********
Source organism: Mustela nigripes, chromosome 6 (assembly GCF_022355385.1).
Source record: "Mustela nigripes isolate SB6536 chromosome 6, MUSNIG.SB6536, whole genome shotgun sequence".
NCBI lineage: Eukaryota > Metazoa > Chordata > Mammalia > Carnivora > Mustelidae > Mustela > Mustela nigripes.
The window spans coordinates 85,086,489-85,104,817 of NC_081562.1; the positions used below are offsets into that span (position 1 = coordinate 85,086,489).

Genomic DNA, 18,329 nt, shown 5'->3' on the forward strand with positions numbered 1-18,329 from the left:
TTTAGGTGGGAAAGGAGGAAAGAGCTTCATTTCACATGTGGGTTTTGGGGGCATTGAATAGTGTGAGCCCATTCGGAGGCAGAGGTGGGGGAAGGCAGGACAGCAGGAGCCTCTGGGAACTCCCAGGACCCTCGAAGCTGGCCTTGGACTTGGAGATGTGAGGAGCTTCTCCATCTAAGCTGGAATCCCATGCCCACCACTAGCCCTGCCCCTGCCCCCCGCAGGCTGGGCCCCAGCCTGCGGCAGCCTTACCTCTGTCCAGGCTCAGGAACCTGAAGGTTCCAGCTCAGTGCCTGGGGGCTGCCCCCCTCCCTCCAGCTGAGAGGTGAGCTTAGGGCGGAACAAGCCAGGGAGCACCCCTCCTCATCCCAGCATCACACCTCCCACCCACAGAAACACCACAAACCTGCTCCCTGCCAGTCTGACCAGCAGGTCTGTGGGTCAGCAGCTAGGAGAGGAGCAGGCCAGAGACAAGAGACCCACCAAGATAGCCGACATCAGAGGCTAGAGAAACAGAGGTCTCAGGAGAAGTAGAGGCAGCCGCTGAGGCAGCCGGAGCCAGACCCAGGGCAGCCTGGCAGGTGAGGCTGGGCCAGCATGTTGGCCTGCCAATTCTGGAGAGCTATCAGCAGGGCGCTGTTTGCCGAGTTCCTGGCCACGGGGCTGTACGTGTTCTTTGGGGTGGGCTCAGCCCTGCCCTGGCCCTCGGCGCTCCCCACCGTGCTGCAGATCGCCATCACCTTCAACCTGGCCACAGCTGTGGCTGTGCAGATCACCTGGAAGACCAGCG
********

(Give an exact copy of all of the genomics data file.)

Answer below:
Source organism: Mustela nigripes, chromosome 6 (assembly GCF_022355385.1).
Source record: "Mustela nigripes isolate SB6536 chromosome 6, MUSNIG.SB6536, whole genome shotgun sequence".
NCBI lineage: Eukaryota > Metazoa > Chordata > Mammalia > Carnivora > Mustelidae > Mustela > Mustela nigripes.
The window spans coordinates 85,086,489-85,104,817 of NC_081562.1; the positions used below are offsets into that span (position 1 = coordinate 85,086,489).

Genomic DNA, 18,329 nt, shown 5'->3' on the forward strand with positions numbered 1-18,329 from the left:
TTTAGGTGGGAAAGGAGGAAAGAGCTTCATTTCACATGTGGGTTTTGGGGGCATTGAATAGTGTGAGCCCATTCGGAGGCAGAGGTGGGGGAAGGCAGGACAGCAGGAGCCTCTGGGAACTCCCAGGACCCTCGAAGCTGGCCTTGGACTTGGAGATGTGAGGAGCTTCTCCATCTAAGCTGGAATCCCATGCCCACCACTAGCCCTGCCCCTGCCCCCCGCAGGCTGGGCCCCAGCCTGCGGCAGCCTTACCTCTGTCCAGGCTCAGGAACCTGAAGGTTCCAGCTCAGTGCCTGGGGGCTGCCCCCCTCCCTCCAGCTGAGAGGTGAGCTTAGGGCGGAACAAGCCAGGGAGCACCCCTCCTCATCCCAGCATCACACCTCCCACCCACAGAAACACCACAAACCTGCTCCCTGCCAGTCTGACCAGCAGGTCTGTGGGTCAGCAGCTAGGAGAGGAGCAGGCCAGAGACAAGAGACCCACCAAGATAGCCGACATCAGAGGCTAGAGAAACAGAGGTCTCAGGAGAAGTAGAGGCAGCCGCTGAGGCAGCCGGAGCCAGACCCAGGGCAGCCTGGCAGGTGAGGCTGGGCCAGCATGTTGGCCTGCCAATTCTGGAGAGCTATCAGCAGGGCGCTGTTTGCCGAGTTCCTGGCCACGGGGCTGTACGTGTTCTTTGGGGTGGGCTCAGCCCTGCCCTGGCCCTCGGCGCTCCCCACCGTGCTGCAGATCGCCATCACCTTCAACCTGGCCACAGCTGTGGCTGTGCAGATCACCTGGAAGACCAGCG